• This deficiency results from an unusual mechanism that involves a developmentally regulated change of the lactase gene product, resulting in a reduced synthesis of the precursor protein.

    • Differences in the rate of gene transcription account for much of the differences in lactose intolerance observed among racial groups.

  • Low lactase activity in the small intestine: This allows undigested lactose to pass into the colon. In the colon, bacteria ferment the sugar to hydrogen gas and organic acids. The gas produces distention of the bowel, creating the sensation of bloating, cramping, and abdominal pain. Organic acids can be absorbed, but the quantity produced is rarely large enough to cause systemic symptoms or metabolic acidosis.





Laboratory Studies

The following laboratory studies are indicated in patients with lactose intolerance:

  • Blood testing

    • The adult-type hypolactasia (most commonly caused by the CC genotype of the 13910 C/T polymorphism of the LCT gene) can now be easily diagnosed by a genetic analysis. It should, however, be noticed that the presence of the lactase nonpersistent gene does not imply the simultaneous presence of lactose intolerance that may appear later in the life of the subject.

    • Studies have determined that genetic test results and breath test results are well-correlated, thereby eliminating the need for such testing.[8]

    • Recently, a test based on the measurement of D-xylose after lactase cleavage of orally administered 4-galactosylxylose (Gaxilose) has been investigated in a large multicenter study in adults, with very good sensitivity and specificity for lactase deficiency as measured in biopsy specimens.[9]

  • Stool analysis

    • Reducing substances in the stool indicate that carbohydrates are not being absorbed. One common mistake, especially with super-absorbent diapers, is to test the solid portion of the stool instead of the liquid portion.

    • Acidic stool is defined by a pH level of less than 5.5. This is an indication of likely carbohydrate malabsorption, even in the absence of reducing substances.

Other Tests

Other tests may include the following:

  • Dietary elimination

    • Resolution of diarrhea and symptoms when a suspected substance is removed from the diet, as well as resumption of the diarrhea and symptoms when the substance is reintroduced, are very suggestive signs of intolerance.

    • Lack of diarrhea resolution when a substance is removed from the diet does not necessarily indicate tolerance. Malabsorption of one dietary component can result in diarrhea and subsequent malabsorption of other dietary components; thus, the sensitivity of this procedure can be low.

    • Conversely, resolution of symptoms upon withdrawal of lactose-containing foods from the diet may not confirm lactose intolerance. For instance, in the case of milk products, a patient can be sensitive to the milk proteins, and symptoms of such an allergy resolve once the milk or milk product is withdrawn from the diet.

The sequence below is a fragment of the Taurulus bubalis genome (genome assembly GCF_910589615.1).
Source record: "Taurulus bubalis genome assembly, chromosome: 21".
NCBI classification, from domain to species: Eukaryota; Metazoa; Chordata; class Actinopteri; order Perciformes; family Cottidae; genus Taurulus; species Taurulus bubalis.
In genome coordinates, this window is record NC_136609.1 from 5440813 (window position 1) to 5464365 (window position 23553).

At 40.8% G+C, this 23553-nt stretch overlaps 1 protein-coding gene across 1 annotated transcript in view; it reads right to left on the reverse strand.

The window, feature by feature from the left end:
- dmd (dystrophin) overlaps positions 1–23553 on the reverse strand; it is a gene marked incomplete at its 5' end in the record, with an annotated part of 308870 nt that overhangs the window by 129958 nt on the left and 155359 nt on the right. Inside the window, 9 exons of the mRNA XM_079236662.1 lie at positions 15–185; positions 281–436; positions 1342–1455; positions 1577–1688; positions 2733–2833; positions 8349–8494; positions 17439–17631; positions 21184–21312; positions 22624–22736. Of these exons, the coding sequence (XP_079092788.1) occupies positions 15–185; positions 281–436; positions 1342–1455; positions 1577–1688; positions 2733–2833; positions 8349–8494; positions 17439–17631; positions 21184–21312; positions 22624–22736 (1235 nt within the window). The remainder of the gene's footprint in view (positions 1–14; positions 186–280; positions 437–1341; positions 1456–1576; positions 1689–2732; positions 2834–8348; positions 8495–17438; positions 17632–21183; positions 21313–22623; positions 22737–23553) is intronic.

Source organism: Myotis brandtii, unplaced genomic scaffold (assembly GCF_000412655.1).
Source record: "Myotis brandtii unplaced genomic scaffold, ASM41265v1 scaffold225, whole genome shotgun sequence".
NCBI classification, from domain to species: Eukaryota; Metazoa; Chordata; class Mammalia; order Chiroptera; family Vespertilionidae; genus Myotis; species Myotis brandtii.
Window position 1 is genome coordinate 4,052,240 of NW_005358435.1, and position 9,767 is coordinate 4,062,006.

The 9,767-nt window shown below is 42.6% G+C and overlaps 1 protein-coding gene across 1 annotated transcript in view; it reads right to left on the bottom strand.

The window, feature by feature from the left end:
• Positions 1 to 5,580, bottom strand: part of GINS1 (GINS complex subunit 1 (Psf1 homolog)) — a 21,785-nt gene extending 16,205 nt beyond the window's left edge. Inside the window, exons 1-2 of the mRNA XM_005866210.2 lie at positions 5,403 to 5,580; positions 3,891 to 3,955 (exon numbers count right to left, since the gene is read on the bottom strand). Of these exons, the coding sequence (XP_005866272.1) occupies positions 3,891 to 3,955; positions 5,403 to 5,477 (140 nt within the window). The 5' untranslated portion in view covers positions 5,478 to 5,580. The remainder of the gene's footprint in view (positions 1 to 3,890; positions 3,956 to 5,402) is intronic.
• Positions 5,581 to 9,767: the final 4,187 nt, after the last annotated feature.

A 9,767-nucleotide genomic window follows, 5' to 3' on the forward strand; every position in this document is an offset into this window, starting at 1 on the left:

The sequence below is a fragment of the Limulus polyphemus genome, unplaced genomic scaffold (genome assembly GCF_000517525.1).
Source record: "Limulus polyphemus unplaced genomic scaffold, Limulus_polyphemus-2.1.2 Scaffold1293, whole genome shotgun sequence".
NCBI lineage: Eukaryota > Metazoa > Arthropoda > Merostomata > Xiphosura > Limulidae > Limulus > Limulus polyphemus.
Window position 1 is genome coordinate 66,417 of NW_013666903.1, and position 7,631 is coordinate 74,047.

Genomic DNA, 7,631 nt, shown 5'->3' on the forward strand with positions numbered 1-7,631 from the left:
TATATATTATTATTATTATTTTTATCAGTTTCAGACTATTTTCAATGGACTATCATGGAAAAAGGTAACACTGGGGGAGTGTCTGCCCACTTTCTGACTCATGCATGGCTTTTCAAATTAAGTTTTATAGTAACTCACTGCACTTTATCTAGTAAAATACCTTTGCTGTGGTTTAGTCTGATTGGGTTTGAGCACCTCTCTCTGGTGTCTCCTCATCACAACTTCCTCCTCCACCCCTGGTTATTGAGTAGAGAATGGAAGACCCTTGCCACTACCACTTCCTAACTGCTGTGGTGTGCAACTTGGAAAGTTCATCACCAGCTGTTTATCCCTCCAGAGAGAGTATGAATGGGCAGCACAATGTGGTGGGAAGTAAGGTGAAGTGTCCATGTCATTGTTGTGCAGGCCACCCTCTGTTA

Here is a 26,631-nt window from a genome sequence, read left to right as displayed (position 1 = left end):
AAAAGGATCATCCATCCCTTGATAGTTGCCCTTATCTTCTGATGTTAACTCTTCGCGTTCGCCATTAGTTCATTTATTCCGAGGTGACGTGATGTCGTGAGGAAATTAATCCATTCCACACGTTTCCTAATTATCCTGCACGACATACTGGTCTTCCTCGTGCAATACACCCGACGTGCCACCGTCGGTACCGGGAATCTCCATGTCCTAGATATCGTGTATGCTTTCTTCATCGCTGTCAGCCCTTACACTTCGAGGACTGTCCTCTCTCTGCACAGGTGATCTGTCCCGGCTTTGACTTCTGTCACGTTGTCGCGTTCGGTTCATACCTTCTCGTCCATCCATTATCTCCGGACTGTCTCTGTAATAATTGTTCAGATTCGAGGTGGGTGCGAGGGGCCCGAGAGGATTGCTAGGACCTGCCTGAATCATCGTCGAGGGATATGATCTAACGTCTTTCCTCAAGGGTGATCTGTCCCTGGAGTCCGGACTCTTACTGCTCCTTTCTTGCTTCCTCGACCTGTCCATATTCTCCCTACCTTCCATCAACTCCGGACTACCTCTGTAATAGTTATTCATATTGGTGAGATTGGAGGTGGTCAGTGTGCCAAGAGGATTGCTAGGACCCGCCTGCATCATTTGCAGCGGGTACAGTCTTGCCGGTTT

• Hydrogen breath test

    • Carbohydrate malabsorption results in bacterial fermentation of the unabsorbed sugar. This biochemical process releases hydrogen gas that is absorbed into the blood and excreted by the lungs. In the absence of hydrolysis of lactose into its component monosaccharide sugars, galactose and glucose, lactose cannot be absorbed and passes into the large intestine. Thus, carbohydrate malabsorption can be determined by measuring the exhaled hydrogen concentration after a carbohydrate load is administered.

    • Under normal conditions, the fermenting bacteria reside only in the large intestine. When bacterial overgrowth in the small intestine occurs, upper small bowel fermentation of ingested but nonhydrolyzed lactose occurs and causes an early rise in the exhaled hydrogen concentration (>20 ppm). Under such conditions, an additional later rise in exhaled hydrogen occurs during large bowel fermentation.

    • Antibiotic administration may cause false-negative results. For diagnosis of lactose intolerance, 0.5-1 g/kg to 12-25 g of lactose is administered.

    • A trial on 60 subjects suspected of lactose malabsorption compared different breath tests and concluded that there was unsatisfactory agreement between commonly used diagnostic tests.[10] The test with the best diagnostic properties was lactose breath test with 25 g lactose and measurement of the increase in the sum of H2 and CH4x2.

    • A recent meta-analysis comparing the diagnostic accuracy of lactose breath hydrogen or lactose tolerance tests found that overall sensitivity was 0.88 (confidence interval [CI], 0.85-0.90) and specificity was 0.85 (CI, 0.82-0.87) for the breath test. The lactose tolerance test showed sensitivity of 0.94 (CI, 0.9-0.97) and specificity of 0.90 (CI, 0.84-0.95).[11]


Mucosal biopsy is almost never needed to diagnose lactose intolerance. However, it may prove useful as a part of the workup in patients with malabsorption of obscure cause. A small intestinal mucosal biopsy sample is obtained via endoscopy for direct assay of lactase activity and other brush border disaccharidases.

The presence of small intestinal mucosal injury can also be assessed as a possible cause of secondary lactase deficiency.

Histologic Findings

No abnormal histologic findings in the small intestinal mucosa are present in adult-type lactose intolerance and the exceedingly rare primary lactase deficiency. Villous blunting and lamina propria inflammatory changes are seen in cases of secondary lactase deficiency.